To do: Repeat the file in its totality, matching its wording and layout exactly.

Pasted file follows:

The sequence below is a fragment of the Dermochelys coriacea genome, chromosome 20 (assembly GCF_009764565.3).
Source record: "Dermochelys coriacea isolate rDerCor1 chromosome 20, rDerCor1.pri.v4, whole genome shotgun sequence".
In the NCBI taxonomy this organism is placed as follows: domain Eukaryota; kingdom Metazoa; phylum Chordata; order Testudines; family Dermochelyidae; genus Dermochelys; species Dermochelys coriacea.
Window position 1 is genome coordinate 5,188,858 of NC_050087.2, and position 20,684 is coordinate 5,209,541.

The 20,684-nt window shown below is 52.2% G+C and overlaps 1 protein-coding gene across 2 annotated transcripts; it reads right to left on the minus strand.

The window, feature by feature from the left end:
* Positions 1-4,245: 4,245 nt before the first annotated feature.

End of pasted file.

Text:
The sequence below is a fragment of the Dermochelys coriacea genome, chromosome 20 (assembly GCF_009764565.3).
Source record: "Dermochelys coriacea isolate rDerCor1 chromosome 20, rDerCor1.pri.v4, whole genome shotgun sequence".
In the NCBI taxonomy this organism is placed as follows: domain Eukaryota; kingdom Metazoa; phylum Chordata; order Testudines; family Dermochelyidae; genus Dermochelys; species Dermochelys coriacea.
Window position 1 is genome coordinate 5,188,858 of NC_050087.2, and position 20,684 is coordinate 5,209,541.

The 20,684-nt window shown below is 52.2% G+C and overlaps 1 protein-coding gene across 2 annotated transcripts; it reads right to left on the minus strand.

The window, feature by feature from the left end:
* Positions 1-4,245: 4,245 nt before the first annotated feature.